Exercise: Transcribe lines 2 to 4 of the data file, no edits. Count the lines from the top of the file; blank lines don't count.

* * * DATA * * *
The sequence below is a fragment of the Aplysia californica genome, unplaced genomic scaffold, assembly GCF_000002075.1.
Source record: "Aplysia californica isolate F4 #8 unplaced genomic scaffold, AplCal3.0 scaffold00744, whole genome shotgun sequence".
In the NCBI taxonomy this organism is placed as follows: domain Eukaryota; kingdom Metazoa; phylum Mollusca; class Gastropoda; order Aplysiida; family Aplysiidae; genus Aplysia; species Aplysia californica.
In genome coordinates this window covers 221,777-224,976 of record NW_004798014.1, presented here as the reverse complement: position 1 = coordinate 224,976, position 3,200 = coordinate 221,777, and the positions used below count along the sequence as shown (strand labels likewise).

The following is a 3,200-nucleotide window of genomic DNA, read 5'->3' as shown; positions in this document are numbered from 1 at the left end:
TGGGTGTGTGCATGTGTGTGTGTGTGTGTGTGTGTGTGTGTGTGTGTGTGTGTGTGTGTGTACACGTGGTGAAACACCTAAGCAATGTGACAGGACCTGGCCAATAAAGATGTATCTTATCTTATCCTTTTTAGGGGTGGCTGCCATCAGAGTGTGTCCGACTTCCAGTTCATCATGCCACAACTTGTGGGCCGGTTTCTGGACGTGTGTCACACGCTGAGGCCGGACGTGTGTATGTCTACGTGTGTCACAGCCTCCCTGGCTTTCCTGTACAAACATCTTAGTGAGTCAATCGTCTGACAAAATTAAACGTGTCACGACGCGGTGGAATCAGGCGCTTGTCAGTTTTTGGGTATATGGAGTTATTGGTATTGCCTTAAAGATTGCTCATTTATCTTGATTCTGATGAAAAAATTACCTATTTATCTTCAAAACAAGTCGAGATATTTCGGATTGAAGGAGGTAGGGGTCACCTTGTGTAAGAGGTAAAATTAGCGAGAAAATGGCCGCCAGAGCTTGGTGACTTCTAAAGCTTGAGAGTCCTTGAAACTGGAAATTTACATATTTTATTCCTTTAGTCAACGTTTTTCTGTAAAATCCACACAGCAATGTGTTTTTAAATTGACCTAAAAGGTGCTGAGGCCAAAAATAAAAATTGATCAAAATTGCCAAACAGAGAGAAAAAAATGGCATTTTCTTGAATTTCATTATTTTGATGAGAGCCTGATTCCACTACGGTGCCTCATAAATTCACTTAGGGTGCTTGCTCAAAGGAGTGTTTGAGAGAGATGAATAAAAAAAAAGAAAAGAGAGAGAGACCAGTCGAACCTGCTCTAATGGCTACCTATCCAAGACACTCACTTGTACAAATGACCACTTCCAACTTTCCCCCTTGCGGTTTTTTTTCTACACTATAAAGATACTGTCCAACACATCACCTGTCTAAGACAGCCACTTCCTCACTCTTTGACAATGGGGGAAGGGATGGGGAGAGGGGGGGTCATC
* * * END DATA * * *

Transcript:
Source record: "Aplysia californica isolate F4 #8 unplaced genomic scaffold, AplCal3.0 scaffold00744, whole genome shotgun sequence".
In the NCBI taxonomy this organism is placed as follows: domain Eukaryota; kingdom Metazoa; phylum Mollusca; class Gastropoda; order Aplysiida; family Aplysiidae; genus Aplysia; species Aplysia californica.
In genome coordinates this window covers 221,777-224,976 of record NW_004798014.1, presented here as the reverse complement: position 1 = coordinate 224,976, position 3,200 = coordinate 221,777, and the positions used below count along the sequence as shown (strand labels likewise).